With your new found knowledge, you’ll be able to plant your new rose, and then, you can expect to fall in love again. I know I did.


  1. I’d love to see a post about roses for the southern plains!

    Susan Tomlinson´s last blog post..On being thankful

  2. Mary Ann says:

    Darlin’ Dee, I used to have tons of roses but the valley has been hit hard by pseudomona syringa virus and its rampant. Am trying to replace w/only heirlooms to see if it helps. Lovely post.

    Mary Ann´s last blog post..The totally rockin’ Soup CSA, week 3

    MA, that is a very bad disease. I’m so sorry. I hope it never comes our way. Japanese beetles have, and that’s bad enough.~~Dee

  3. skeeter says:

    I have seen some beautiful roses today and now am rethinking trying my hand at them again. I have never had luck in the past with them. sigh…

    Happy Thanksgiving to you and your family!

    Hi Skeeter, go for the easy ones if you do. Happy Thanksgiving.~~Dee

  4. Phillip says:

    Great post Dee! I always cringe when I see so many hybrid tea roses at the local outlets and hardly any old roses. Most people don’t even aware of the old roses but to me, they are so rewarding.

    Me too, Phillip, and here, the Hybrid Teas aren’t even grafted to good rootstock.~~Dee

  5. Jean says:

    I had to laugh when I read you have 90 roses! I know they can creep up on you. (“Just one more won’t hurt!”) At one of my old homes I had about 20 before I knew it.

    I second your admiration of Zephirine Droughin. I used that on a trellis and it was very trouble free. Lack of thorns made it easy to tie to the trellis. My Marie Pavie is fighting blackspot right now but still blooming. Chinas and Noisettes are great for hot parts of the U.S.

    The GGW post already had me planning a new bed and yours just intensifies it – thanks!

    Jean´s last blog post..Southern Style Reds and Greens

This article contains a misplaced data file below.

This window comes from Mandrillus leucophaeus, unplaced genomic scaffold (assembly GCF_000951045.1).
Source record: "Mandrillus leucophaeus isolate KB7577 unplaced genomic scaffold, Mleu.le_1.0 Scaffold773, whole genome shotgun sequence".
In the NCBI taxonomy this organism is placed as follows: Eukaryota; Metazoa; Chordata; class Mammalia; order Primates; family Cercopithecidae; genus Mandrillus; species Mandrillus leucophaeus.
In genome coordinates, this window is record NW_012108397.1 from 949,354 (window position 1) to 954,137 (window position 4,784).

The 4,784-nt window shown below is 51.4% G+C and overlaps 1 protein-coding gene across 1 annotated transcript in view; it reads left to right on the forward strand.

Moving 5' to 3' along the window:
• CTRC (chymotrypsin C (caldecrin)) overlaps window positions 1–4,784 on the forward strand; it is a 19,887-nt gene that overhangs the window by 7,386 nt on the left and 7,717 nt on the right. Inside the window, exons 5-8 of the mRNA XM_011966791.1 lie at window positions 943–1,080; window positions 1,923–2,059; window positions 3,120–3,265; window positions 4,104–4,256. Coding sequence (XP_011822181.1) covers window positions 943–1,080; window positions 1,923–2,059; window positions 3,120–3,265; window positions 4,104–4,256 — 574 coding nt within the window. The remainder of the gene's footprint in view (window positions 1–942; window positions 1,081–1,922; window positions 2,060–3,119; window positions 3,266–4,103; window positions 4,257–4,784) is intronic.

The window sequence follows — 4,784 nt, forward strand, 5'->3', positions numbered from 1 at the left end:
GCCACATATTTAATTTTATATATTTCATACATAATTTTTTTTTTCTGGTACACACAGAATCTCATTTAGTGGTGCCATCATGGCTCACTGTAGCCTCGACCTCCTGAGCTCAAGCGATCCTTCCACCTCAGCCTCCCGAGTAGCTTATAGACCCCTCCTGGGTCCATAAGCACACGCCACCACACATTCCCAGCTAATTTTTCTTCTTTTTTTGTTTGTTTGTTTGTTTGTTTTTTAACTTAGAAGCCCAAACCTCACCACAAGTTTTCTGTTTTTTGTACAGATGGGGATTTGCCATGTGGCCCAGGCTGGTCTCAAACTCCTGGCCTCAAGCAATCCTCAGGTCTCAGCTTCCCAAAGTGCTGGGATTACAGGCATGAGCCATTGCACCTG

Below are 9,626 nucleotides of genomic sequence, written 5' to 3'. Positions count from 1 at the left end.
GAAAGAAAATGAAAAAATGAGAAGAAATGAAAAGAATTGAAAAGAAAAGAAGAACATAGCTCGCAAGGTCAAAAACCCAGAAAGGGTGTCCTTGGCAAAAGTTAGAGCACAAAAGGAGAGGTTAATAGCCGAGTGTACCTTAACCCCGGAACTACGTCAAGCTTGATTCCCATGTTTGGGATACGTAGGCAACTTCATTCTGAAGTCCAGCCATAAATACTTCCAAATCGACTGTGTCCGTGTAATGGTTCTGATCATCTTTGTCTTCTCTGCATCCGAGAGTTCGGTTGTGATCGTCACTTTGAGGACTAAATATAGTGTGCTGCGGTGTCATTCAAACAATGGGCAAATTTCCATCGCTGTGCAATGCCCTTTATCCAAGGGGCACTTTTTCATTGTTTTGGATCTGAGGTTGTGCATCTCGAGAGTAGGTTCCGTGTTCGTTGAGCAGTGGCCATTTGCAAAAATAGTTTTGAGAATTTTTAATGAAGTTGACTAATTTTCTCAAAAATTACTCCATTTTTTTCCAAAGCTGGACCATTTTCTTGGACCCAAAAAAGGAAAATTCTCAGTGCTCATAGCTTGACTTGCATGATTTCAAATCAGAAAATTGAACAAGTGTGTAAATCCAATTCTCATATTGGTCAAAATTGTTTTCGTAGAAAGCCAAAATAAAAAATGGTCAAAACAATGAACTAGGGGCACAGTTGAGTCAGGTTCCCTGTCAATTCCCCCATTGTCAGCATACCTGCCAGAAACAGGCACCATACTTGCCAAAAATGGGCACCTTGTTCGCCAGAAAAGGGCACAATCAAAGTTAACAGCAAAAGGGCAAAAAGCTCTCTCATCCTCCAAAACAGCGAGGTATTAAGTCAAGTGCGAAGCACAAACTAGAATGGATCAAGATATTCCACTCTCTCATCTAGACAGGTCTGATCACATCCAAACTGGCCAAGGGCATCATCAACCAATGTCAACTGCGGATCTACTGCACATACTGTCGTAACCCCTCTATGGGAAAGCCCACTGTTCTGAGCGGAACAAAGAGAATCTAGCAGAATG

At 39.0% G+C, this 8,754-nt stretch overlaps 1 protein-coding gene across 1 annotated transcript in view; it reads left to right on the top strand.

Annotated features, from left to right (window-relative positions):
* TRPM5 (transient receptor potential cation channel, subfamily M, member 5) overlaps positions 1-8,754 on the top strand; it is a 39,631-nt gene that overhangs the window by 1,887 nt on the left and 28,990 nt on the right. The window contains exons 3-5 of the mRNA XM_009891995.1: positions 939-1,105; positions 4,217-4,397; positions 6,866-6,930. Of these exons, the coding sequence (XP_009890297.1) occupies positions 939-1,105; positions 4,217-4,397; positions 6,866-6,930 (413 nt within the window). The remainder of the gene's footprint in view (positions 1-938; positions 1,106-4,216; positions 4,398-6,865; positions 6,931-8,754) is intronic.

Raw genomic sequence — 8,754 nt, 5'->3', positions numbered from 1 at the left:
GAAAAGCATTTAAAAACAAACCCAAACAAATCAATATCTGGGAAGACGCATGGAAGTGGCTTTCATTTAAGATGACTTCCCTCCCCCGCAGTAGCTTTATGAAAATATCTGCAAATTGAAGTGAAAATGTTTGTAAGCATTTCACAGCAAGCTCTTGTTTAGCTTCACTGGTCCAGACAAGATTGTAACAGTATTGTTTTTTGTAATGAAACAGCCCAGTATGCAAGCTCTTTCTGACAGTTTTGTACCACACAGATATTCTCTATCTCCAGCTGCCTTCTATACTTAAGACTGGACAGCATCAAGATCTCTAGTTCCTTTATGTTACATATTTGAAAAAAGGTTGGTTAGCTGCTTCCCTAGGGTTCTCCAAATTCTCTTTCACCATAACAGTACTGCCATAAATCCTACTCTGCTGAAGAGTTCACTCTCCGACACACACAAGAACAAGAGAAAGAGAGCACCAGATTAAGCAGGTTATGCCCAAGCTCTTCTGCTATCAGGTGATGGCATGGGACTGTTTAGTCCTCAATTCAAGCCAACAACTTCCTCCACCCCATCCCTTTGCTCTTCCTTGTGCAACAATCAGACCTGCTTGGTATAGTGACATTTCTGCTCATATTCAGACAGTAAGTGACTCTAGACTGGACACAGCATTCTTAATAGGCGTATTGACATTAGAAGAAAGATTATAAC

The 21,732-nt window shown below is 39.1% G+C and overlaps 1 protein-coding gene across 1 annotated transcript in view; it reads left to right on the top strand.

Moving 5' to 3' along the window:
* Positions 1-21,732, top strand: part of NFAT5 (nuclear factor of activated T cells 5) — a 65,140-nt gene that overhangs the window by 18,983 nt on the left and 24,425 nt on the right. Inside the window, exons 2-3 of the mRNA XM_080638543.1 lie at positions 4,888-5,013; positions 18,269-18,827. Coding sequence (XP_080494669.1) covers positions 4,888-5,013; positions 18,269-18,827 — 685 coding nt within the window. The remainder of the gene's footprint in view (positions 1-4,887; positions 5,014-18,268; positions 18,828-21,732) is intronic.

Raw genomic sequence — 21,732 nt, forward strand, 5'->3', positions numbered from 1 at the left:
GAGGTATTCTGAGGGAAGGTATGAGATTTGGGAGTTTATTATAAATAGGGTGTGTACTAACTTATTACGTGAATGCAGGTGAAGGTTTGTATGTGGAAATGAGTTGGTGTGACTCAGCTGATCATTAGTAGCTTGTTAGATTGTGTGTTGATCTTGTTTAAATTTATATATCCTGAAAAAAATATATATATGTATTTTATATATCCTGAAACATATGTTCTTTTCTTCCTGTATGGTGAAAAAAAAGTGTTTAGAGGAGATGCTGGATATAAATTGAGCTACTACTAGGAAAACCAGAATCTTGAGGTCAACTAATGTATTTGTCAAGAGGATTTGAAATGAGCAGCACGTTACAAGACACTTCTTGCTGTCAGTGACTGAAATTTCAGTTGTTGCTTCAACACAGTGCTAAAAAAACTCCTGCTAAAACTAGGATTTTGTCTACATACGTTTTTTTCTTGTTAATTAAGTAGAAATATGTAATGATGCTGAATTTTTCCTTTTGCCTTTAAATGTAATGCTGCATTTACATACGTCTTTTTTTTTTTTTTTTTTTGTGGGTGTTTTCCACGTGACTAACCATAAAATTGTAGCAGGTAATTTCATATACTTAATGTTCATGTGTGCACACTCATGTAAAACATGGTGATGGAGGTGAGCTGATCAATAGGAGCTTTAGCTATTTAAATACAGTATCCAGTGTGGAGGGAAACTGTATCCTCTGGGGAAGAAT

Hi Jean, yes, I love the Chinas, Noisettes and Polyanthas for hot places. Oh, and after a count, I guess I only have 83.~~Dee

  6. People want to have their cake and eat it too, I suppose–with roses as with everything. Odd, though, that fragrance declines as disease-resistance improves. It’ll be a breakthrough if the one you test this spring has both!

    themanicgardener´s last blog post..Compost to control plant diseases

    Hi Kate, I know I did. It smelled good at the convention, but I haven’t tested it for disease resistance in a real world garden yet.~~Dee

  7. Pam/Digging says:

    With 90 roses, are they all different, or do you repeat your favorites throughout your garden?

    I have only two roses in my new garden, and considering how much shade I have (and deer), that may be it. Good thing one’s a Knock Out that blooms like crazy.

    Pam/Digging´s last blog post..Sunny days and butterflies

    After your question, Pam, I thought about it and took an inventory. The next post tells all. Knock Out are truly amazing.~~Dee

  8. Sherri says:

    That’s wonderful Dee that you have 90 roses!! I guess the work is overwhelming sometimes for all those rosebushes, but they are gorgeous! I had a lot of roses when I lived in NWestern NJ, but I only have about 10 here in Charlotte, NC. Our house is on the market and after we move I am going to plant more roses. They winter over so well down here. I was always fighting the cold, frost and freezes up North. You just keep plugging along with these roses-you are my Idol!!!!

    Thanks, Sherri. You need some Chinas, Noisettes & Polyanthas. Check out Chamblee’s Nursery. Great place to find them. I guess I only have 83.~~Dee

  9. Colleen says:

    I want to see more of your roses, too! This really makes me wish I could have more of them. I agree with Annie–your garden must be pretty close to heaven at times!

    Hi Colleen, check out the next post. The garden does smell like heaven in late April through all of May. I can’t describe the scent at all.~~Dee

  10. Pre-order me a couple of Lori’s wished-for rose if it appears, Dee! And Phillip/Dirt Therapy has put ‘Buff Beauty’ on my wish list, too. In the meantime I’m pretty happy with two mutabilis roses for shrubby color (not for cutting, however) and the occasional ‘Julia Child’. ‘Belinda’s Dream’ isn’t doing well for me yet – but this has been a worse than usual year.

    Ninety roses? You might be crazy but on some days it must be like heaven in your garden!

    Annie at the Transplantable Rose

    Yes, ‘Buff Beauty’ is a beauty. She blooms like crazy here, but I would think you would want the Chinas being so far south. Talk to the people at The Antique Rose Emporium before you choose a rose or two. They will point you in the right direction for your Texas climate. I’ve heard of several people having trouble with Belinda, but I never have. Mutabilis is fabulous and is a China.~~Dee

  11. Gail says:

    Dee~ What MMD said! I want that rose, too! A delightful post…I loved reading it…I have three roses (!) The Fairy, Fairy Queen and new Dawn…all very easy! Thanks Dee. warmest, Gail

    Gail´s last blog post..Practically Perfect Pink Phlox Move Over….